Adele sweeps music charts
By: Kristin Helf, Columnist
Welcome back everyone from a way-too-short Thanksgiving break! I hope you got along fantastically with your extended family over the weekend. And if you didn’t, I hope you had a little cousin to turn on Adele’s “Hello” every time family feuds got out of hand, a la Saturday Night Live. Even your six-year-old cousin and great grandmother have heard “Hello” by now.
According to Nielsen SoundScan, Adele’s album “25” sold 3.38 million copies in the U.S. during its first week on sale. Nielsen has been tracking music sales since 1991, and so far “25” holds the record for the largest single sales week, beating out *NYSNC, whose 2000 album “No Strings Attached” formerly held the title.
To put this in perspective, Taylor Swift’s “1989” sold 1.8 million copies during its first week on sale. Adele’s previous record, “21,” has sold about 11 million copies in the United States—“25” is already over a fourth of the way there.
This new Adele album, from what I’ve heard of it so far, is completely deserving of all the attention and press it and Adele have garnered over the past few weeks. Adele’s album titles coincide with her age, so it’s astonishing that her first album is titled “19.”
I recently overheard a conversation between two people on the bus, discussing the fact that she was only 19 years old—“younger than me!”—when her debut album premiered and turned her into a megastar.
Unfortunately, these girls weren’t praising Adele for her incredible voice and songwriting ability that were, fortunately for Adele, discovered at a young age.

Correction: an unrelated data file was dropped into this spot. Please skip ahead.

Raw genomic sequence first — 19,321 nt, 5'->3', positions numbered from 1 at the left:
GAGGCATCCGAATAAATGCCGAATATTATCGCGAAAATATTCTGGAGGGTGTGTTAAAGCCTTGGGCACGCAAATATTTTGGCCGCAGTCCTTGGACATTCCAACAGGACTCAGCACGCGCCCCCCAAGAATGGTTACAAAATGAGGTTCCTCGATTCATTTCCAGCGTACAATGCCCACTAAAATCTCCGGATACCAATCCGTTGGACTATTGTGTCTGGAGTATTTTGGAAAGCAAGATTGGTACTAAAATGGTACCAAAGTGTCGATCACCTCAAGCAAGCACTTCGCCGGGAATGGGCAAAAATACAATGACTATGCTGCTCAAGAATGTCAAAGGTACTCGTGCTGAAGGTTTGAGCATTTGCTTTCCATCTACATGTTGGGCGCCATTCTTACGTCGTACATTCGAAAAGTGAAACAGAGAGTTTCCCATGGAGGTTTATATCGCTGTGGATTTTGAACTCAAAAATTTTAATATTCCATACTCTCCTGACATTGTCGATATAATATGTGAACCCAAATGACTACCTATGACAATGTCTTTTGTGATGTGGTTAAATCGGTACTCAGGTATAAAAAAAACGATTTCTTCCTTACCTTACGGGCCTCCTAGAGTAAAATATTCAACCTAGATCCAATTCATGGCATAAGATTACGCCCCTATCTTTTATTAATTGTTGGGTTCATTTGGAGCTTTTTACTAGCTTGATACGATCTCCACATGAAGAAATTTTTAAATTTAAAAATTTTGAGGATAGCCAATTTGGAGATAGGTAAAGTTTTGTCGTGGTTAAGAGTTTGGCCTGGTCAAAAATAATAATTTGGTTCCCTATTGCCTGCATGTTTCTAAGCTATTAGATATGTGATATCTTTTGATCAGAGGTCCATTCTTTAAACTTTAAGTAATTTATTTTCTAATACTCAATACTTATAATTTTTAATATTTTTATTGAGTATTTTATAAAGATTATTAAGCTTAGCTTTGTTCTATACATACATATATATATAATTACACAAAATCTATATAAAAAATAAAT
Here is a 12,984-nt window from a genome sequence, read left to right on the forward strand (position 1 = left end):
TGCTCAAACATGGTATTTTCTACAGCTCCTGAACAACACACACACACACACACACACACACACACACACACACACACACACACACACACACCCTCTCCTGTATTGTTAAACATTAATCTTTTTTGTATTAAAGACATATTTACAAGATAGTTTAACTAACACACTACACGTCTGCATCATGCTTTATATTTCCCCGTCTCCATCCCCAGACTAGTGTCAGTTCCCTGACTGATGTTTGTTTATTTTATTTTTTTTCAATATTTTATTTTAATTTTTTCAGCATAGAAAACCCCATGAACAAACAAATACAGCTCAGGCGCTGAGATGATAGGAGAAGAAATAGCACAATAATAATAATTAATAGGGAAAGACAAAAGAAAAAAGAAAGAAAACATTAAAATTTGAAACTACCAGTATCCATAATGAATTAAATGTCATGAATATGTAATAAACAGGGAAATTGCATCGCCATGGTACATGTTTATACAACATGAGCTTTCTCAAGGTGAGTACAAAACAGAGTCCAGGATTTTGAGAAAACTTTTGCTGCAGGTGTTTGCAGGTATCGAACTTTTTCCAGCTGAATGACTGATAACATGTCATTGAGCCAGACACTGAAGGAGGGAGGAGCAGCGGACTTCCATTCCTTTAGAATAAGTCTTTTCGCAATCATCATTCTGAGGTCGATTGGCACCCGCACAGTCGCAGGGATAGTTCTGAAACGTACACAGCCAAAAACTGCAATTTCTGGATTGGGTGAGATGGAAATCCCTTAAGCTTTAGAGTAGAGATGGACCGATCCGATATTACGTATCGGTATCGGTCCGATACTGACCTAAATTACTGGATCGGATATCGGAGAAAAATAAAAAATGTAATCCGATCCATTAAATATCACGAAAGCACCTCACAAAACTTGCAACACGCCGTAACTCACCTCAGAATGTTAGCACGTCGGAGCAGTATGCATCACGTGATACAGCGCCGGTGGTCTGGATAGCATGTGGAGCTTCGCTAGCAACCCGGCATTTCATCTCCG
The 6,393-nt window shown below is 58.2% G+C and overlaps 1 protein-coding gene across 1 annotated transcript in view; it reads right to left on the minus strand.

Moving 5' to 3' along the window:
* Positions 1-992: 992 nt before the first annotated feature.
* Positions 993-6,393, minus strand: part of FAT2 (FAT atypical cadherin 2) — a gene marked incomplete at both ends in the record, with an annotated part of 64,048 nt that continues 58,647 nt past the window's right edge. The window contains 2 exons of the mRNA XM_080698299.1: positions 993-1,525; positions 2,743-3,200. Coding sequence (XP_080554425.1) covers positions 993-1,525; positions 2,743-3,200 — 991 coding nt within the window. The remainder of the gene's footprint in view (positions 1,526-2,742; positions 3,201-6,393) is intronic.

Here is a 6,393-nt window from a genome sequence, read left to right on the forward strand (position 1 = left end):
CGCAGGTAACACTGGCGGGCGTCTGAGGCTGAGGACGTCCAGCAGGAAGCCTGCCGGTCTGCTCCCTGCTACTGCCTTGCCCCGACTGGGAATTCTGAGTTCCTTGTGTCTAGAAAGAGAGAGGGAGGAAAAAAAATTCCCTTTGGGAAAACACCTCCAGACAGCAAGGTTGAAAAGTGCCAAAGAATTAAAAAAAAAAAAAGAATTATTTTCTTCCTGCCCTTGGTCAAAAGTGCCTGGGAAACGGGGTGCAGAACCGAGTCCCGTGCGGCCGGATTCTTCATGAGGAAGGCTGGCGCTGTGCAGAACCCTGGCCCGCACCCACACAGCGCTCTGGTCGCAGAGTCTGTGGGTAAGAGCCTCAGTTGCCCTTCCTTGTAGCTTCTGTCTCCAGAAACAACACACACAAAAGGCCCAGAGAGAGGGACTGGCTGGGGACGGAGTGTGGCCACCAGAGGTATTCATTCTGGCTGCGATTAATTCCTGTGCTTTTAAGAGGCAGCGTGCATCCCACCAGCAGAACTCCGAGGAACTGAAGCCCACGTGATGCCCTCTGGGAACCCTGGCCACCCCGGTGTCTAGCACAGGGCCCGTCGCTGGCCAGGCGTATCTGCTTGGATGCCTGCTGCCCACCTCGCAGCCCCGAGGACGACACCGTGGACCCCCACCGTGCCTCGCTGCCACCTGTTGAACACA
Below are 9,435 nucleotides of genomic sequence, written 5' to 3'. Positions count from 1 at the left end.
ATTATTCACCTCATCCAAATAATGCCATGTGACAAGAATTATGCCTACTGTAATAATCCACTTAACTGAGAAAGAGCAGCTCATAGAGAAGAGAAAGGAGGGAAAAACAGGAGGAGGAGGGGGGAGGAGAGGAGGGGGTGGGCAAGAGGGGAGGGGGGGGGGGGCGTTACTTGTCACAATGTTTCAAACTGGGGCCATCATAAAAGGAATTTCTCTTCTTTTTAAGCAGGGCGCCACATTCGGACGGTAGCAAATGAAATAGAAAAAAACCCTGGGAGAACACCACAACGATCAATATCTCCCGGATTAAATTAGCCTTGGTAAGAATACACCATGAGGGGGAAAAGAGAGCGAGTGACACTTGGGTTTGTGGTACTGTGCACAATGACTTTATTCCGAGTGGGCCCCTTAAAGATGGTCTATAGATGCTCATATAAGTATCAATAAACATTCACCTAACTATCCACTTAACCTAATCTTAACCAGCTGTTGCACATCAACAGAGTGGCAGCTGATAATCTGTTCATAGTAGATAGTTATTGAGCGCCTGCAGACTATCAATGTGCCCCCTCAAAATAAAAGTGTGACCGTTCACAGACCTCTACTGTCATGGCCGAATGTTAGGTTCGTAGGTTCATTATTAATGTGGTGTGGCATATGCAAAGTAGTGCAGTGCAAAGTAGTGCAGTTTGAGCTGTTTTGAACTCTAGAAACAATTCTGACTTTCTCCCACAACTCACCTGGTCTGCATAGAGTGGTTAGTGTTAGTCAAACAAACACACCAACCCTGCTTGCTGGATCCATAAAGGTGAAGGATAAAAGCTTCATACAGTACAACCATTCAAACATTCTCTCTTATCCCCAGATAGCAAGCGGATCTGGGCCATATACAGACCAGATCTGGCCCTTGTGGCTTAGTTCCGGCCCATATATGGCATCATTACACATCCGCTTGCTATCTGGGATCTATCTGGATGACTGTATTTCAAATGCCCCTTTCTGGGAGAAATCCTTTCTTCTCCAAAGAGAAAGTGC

They were instead berating themselves for not yet having accomplished such feats.
“Adele was 21 and had two platinum albums—I’m 21 and working as an unpaid intern!”
Yes, we are poor college students working the poor, menial jobs of such college students.
And yes, there are enormously talented women like Adele to make us feel like failures at this point in our short lives, but just remember: unless your dream is to become a popstar, you’re on the path to—hopefully—doing whatever it is that will make you successful.
Getting discovered by a talent agent must be nice, but pursuing higher education and holding that associate’s/bachelor’s/master’s degree you worked so hard for must feel even better.
Not to undermine Adele’s success, which at this moment in her career is next to impossible as she’s kicking ass right now, but just because she’s kicking ass in her field doesn’t mean you aren’t.